"As the European Commission we have the duty to protect European companies. We now need to act and this is why we are launching the process of to activate the 'blocking statute' from 1996. We will do that tomorrow morning at 1030," European Commission President Jean-Claude Juncker said.
"We also decided to allow the European Investment Bank to facilitate European companies' investment in Iran. The Commission itself will maintain its cooperation will Iran," Juncker told a news conference after a meeting of EU leaders.
Solidarity Busted Already
French President Emmanuel Macron ruled out on Thursday any trade war with the United States over its withdrawal from the Iranian nuclear deal as a wave of European companies quit business with Tehran, fearing the global reach of U.S. sanctions.
Macron acknowledged the predicament of firms wanting to trade with Iran or invest there, especially multinationals with close business ties to the United States. But he made clear bigger matters were at stake.
"We won't start a strategic trade war against the U.S. about Iran," he said on arriving for a second day of a European Union summit in Bulgaria. "We're not going to take counter-sanctions against U.S. companies, it wouldn't make sense."
"All European Union member states are still backing this agreement, despite the fact the United States has decided not to, and we will continue talks with the United States," German Chancellor Angela Merkel told reporters at the EU summit.
Actions Speak Louder Than Bluffs
The EU can claim it is still honoring the deal, but ultimately the decision is up to corporate CEOs. And we have seen the response.
- Soren Skou, chief executive of Danish-based A.P. Moller-Maersk, made this statement: "With the sanctions the Americans are to impose, you can't do business in Iran if you also have business in the U.S., and we have that on a large scale. I don't know the exact timing details, but I am certain that we're also going to shut down."
- Italian steel manufacturer Danieli announced it has halted work on finding financial coverage for orders it won in Iran worth 1.5 billion euros ($1.8 billion). "With the withdrawal of the U.S. from the treaty the banks are no longer ready to fund Iranian projects for fear of secondary sanctions," Danieli CEO Alessandro Trivillin said.
EU's Pathetically Weak Response to Donald Trump
Eurointelligence mocked the Juncker's response last night, even before Juncker made it.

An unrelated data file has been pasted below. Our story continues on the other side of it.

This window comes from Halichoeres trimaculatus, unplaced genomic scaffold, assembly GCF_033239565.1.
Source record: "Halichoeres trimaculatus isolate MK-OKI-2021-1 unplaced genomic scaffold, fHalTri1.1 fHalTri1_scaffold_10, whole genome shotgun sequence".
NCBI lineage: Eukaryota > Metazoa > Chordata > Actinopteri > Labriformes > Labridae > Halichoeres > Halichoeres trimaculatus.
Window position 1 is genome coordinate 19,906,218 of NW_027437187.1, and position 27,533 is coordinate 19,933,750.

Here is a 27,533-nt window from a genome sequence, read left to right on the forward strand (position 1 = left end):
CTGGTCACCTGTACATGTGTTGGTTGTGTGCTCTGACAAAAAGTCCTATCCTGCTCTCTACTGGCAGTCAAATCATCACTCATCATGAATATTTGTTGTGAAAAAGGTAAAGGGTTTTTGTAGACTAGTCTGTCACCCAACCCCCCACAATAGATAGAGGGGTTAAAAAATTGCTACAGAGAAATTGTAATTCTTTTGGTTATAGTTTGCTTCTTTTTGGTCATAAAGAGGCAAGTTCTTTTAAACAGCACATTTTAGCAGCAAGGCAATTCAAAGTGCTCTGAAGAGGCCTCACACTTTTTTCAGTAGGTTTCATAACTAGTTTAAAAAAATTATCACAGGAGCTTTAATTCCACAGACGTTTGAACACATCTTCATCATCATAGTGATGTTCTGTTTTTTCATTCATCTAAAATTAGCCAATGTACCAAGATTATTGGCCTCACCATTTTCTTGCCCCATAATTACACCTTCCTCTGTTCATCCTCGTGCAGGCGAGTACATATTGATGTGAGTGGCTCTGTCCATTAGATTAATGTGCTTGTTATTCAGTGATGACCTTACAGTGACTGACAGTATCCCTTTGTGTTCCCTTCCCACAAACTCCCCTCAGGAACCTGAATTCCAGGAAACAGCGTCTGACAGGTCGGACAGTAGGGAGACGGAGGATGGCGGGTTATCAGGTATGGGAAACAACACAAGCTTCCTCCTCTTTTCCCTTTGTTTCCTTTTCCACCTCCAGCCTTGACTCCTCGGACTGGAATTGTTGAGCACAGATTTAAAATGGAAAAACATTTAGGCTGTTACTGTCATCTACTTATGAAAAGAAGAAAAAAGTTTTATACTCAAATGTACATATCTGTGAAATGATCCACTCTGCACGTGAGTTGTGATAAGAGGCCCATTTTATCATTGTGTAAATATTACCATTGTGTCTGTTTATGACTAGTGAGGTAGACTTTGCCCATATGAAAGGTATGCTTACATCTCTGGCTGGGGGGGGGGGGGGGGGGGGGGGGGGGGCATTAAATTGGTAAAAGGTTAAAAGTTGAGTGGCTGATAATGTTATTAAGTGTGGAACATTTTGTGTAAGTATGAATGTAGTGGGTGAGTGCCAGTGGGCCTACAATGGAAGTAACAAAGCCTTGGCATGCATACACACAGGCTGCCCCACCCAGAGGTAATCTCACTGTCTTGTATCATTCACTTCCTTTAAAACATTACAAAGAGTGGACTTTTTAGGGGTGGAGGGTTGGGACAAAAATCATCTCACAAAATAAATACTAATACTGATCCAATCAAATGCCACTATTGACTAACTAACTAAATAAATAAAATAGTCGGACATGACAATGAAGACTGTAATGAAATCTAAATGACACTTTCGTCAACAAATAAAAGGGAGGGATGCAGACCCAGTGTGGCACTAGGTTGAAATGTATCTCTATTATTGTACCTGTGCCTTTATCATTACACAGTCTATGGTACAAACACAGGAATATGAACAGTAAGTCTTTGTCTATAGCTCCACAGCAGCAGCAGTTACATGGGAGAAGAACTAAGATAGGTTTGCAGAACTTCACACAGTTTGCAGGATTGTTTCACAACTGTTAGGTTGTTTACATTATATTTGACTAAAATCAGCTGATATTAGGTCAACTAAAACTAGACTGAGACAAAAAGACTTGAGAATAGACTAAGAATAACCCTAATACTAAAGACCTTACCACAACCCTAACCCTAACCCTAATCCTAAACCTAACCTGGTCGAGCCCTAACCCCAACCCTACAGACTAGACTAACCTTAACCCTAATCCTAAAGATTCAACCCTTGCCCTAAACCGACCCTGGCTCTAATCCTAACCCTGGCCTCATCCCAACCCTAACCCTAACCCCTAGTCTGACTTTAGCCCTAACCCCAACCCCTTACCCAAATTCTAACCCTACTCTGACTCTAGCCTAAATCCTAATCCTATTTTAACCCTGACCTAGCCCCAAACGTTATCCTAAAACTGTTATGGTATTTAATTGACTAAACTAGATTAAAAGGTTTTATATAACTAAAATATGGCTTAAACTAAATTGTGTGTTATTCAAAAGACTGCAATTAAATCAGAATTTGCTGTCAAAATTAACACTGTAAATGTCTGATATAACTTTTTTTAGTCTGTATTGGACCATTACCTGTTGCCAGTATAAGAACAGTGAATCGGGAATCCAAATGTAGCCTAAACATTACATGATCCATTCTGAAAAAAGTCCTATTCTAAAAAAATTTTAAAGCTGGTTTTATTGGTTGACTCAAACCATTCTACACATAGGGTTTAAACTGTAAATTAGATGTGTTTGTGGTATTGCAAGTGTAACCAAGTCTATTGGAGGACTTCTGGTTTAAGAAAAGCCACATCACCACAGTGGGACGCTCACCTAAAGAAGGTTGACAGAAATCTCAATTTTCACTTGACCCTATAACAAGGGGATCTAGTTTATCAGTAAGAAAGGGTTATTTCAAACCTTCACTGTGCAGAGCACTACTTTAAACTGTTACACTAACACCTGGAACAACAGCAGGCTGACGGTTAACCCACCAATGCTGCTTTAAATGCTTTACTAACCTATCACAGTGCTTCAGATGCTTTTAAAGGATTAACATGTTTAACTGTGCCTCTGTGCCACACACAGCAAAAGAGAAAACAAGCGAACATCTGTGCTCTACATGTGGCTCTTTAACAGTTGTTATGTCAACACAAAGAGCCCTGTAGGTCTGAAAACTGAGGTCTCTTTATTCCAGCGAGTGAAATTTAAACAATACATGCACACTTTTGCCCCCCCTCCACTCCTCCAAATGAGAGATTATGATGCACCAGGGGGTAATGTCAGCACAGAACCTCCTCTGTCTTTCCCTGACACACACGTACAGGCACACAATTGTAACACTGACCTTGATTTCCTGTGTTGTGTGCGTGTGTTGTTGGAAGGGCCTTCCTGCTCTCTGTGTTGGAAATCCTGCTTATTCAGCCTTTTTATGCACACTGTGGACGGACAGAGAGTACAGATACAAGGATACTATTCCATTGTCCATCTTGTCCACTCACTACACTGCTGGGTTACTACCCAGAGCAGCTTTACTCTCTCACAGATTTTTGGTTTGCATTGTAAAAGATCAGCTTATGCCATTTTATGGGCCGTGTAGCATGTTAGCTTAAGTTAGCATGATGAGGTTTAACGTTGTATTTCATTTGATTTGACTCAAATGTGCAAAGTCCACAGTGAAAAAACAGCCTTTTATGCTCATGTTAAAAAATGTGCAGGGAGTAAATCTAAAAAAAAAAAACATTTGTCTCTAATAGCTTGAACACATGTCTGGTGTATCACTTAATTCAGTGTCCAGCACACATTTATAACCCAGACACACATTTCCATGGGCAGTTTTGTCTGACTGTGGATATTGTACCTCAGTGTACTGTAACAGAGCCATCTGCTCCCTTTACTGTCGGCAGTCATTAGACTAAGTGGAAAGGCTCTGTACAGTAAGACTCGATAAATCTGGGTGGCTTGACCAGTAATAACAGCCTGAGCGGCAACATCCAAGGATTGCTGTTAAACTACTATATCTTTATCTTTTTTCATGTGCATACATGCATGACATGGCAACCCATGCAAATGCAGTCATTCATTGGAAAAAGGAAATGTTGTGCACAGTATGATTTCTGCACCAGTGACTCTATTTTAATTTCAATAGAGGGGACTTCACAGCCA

It is really quite sad to see the lack of gumption by EU leaders when confronted with Donald Trump's threats.
The fundamental tenet of German policy will be to protect the interests of industry in general, and of the car industry specifically. That clearly sets limits to the EU's ability to stand up to Donald Trump, and risks a major trade conflict.
Yesterday's EU summit in Sofia agreed a broad strategy of the neither-here-nor-there kind to deal with Trump. The leaders managed to agree that they will not enter into a trade talks if the US applies tariffs to steel and aluminium from June 1, when the current and final exemption expires.
The leaders also agreed the implausible strategy to prepare protection for European companies against secondary US sanctions to be slapped on EU companies dealing with Iran. But they gave no details on how this can be done. As FAZ recently pointed out, the only companies willing and able to resist US pressure will be European importers of Persian carpets.
Jean-Claude Juncker even mentioned the possibility of invoking the blocking statute. This is the ultimate bluff. The statute would allow the EU to impose sanctions on European companies that comply with US sanctions. In other words, it would give EU companies a choice between pest and cholera. Needless to say, this has not been agreed. Nor will it be. It is a sign of the helplessness and panic of EU leaders that they even talk about it.
Windbags Juncker, Merkel, Macron
Merkel's role in Europe is now essentially the same as Juncker's. Both are nothing but pathetic windbags with dwindling power.
Macron wants to be the European savior but he is just another windbag who bows down to Trump internationally while accomplishing nothing domestically.
Nonetheless, this story is not over yet. The EU will at some point be forced to respond and the results won't be pretty.
Mike "Mish" Shedlock